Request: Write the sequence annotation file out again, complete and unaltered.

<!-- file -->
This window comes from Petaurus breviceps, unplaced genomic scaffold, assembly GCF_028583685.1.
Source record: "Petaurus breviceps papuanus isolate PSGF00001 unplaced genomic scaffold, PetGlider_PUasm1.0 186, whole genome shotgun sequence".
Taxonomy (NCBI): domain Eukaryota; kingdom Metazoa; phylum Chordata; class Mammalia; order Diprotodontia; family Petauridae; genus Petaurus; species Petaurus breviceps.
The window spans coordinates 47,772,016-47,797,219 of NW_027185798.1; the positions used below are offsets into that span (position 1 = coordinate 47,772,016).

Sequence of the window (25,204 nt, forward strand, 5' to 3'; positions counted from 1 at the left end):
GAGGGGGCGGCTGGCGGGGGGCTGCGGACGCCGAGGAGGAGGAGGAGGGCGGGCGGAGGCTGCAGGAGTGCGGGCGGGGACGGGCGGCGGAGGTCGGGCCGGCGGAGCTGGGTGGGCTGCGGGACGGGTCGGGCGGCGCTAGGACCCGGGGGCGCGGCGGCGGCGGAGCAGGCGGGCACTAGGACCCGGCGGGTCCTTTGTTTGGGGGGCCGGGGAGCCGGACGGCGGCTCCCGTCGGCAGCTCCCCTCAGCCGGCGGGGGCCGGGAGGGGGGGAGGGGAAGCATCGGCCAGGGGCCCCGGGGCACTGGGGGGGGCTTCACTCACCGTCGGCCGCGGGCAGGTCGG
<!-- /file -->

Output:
This window comes from Petaurus breviceps, unplaced genomic scaffold, assembly GCF_028583685.1.
Source record: "Petaurus breviceps papuanus isolate PSGF00001 unplaced genomic scaffold, PetGlider_PUasm1.0 186, whole genome shotgun sequence".
Taxonomy (NCBI): domain Eukaryota; kingdom Metazoa; phylum Chordata; class Mammalia; order Diprotodontia; family Petauridae; genus Petaurus; species Petaurus breviceps.
The window spans coordinates 47,772,016-47,797,219 of NW_027185798.1; the positions used below are offsets into that span (position 1 = coordinate 47,772,016).

Sequence of the window (25,204 nt, forward strand, 5' to 3'; positions counted from 1 at the left end):
GAGGGGGCGGCTGGCGGGGGGCTGCGGACGCCGAGGAGGAGGAGGAGGGCGGGCGGAGGCTGCAGGAGTGCGGGCGGGGACGGGCGGCGGAGGTCGGGCCGGCGGAGCTGGGTGGGCTGCGGGACGGGTCGGGCGGCGCTAGGACCCGGGGGCGCGGCGGCGGCGGAGCAGGCGGGCACTAGGACCCGGCGGGTCCTTTGTTTGGGGGGCCGGGGAGCCGGACGGCGGCTCCCGTCGGCAGCTCCCCTCAGCCGGCGGGGGCCGGGAGGGGGGGAGGGGAAGCATCGGCCAGGGGCCCCGGGGCACTGGGGGGGGCTTCACTCACCGTCGGCCGCGGGCAGGTCGG